With the failure of the U.S. congressional budget super-committee to come to agreement, a U.S. national election in 2012, and the inability of the Euro Zone countries to agree on solutions to stem the current crisis and prevent new ones, the outlook for political and financial uncertainty is grim. However, there are some elements of the investment environment that show potential and promise.
Available Capital: Major banks have resources. The exposure to sovereign European debt tempers this somewhat, and the banks themselves often cite the new regulatory burdens blamed for slow release of capital. However, perhaps even more important is the fact that companies have cash. We are seeing the largest collection of balance sheet cash in generations, based on increased profitability as well as a steady decline in dividends distribution over the years. Companies continue to "hoard" foreign income in foreign markets, rather than repatriate and pay net U.S. income tax. Also, note that proposals for a lower foreign income tax rate rather than a domestic income tax rate will create a lucrative incentive to invest, but to do so overseas.
China: Chinese firms are ready to invest in U.S. markets. However, delays in such investment seem to result from extensive government involvement in deals. Also, pressure continues on China to promote consumer spending and move from the low-value currency/export-based strategy of emerging countries. If China adopts relevant changes in their economic policy, new inward investment from China should increase.
Consumer Demand: Unfortunately, we have seen roller coaster recovery behavior. Interest rates are very low and have stimulated more refinancing, but not stimulated housing recovery. However, households now have very modest mortgage rates; so when a recovery starts, they should be in a stronger financial position to spend.
While inflation remains under control, unemployment is sticking at relatively high levels (8+ percent). U.S. corporate profits are up, but hiring is not. The automotive market is recovering (12 to 13 million vehicles annually; up from low of 9+ million two years ago), but there still is room for growth to get to the levels of 16+ million seen five years ago. As automakers acknowledge that global financial uncertainty, particularly as expressed in exchange rates, and are driven to produce as much product as possible on the continent where they sell, a new wave of automotive capital investment is likely. The Asian natural disasters of 2011 (Japan and Thailand) also exposed the risk of global supply chains, adding to the interest in increased North American investment.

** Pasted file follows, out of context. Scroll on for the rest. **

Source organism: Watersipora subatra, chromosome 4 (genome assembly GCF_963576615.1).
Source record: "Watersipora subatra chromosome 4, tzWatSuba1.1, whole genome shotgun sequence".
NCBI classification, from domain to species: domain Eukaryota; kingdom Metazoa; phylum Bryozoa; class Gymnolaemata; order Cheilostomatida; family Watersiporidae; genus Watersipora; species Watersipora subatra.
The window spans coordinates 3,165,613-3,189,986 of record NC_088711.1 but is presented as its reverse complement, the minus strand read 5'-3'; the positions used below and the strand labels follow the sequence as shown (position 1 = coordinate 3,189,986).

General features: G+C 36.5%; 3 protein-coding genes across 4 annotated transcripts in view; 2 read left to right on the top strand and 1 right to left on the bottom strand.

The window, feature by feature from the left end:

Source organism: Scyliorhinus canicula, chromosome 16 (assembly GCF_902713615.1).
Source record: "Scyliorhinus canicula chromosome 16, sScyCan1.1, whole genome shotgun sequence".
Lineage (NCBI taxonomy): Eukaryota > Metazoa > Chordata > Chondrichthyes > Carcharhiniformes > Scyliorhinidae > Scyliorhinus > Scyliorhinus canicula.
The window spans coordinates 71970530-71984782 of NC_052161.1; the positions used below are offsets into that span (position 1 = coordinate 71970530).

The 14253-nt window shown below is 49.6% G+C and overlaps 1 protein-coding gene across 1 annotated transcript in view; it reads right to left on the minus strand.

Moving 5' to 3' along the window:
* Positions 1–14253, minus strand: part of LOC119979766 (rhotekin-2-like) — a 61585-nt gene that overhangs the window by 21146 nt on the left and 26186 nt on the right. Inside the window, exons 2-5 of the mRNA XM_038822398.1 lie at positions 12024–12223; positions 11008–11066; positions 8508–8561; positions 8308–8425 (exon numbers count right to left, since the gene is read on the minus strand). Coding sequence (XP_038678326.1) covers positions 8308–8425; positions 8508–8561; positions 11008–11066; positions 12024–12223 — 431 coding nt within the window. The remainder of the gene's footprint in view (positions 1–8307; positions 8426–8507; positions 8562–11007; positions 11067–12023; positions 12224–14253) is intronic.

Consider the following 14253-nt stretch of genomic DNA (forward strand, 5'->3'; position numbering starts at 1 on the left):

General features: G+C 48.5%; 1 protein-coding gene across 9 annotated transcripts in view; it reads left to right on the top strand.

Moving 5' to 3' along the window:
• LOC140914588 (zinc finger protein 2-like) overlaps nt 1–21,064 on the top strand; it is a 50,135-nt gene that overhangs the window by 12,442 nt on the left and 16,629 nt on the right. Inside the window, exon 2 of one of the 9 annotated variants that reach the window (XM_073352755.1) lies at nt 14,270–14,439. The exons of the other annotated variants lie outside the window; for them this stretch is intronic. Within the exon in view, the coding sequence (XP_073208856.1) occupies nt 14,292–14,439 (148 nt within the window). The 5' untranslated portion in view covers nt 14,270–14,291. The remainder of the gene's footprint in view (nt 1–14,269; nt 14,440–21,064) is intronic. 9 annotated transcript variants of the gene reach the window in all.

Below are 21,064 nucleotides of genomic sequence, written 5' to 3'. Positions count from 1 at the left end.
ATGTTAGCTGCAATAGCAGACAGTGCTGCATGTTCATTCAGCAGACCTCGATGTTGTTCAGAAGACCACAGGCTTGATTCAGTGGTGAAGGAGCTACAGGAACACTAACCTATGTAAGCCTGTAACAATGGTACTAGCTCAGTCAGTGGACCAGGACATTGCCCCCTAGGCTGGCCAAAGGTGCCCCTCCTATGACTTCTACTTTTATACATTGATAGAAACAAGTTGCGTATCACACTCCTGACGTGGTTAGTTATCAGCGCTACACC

Government Policy: Despite all the problems, we did see the "salvation" of the U.S. financial system. The bailouts may have been generous to Wall Street firms, but the potential collapse was avoided. However, government monetary policy is limited, as interest rates have been driven to extremely low levels. We are seeing a form of "liquidity trap," where lower interest rates do not stimulate demand and capital spending. The cost of money is not what is preventing increased activity; it is uncertainty. However, fiscal policy is still struggling. Despite potential savings from reductions in war spending as Iraq involvement comes to a close and Afghanistan presence is reduced, political wrangling over fiscal policy, in an election year, does not bode well for a reduction in political uncertainty.
So, What To Do?
Given the financial activities that have happened in the past three years, the fact that any capital investment has been made is amazing.
Uncertainty is the enemy of capital investment. For companies, that will mean continued caution and exploration of alternatives that do not include new facility investment. And when considering new locations, maximum due diligence will be necessary. For economic development agencies, this means taking the time to reduce risk wherever and whenever they can - physical factors (site and infrastructure planning), operating factors (labor investment, controlling of public costs, especially to business), and quality-of-life factors (continued investment in such). Fewer active projects and more hungry locations imply even greater competition - ready communities with reduced risk profiles will win the day.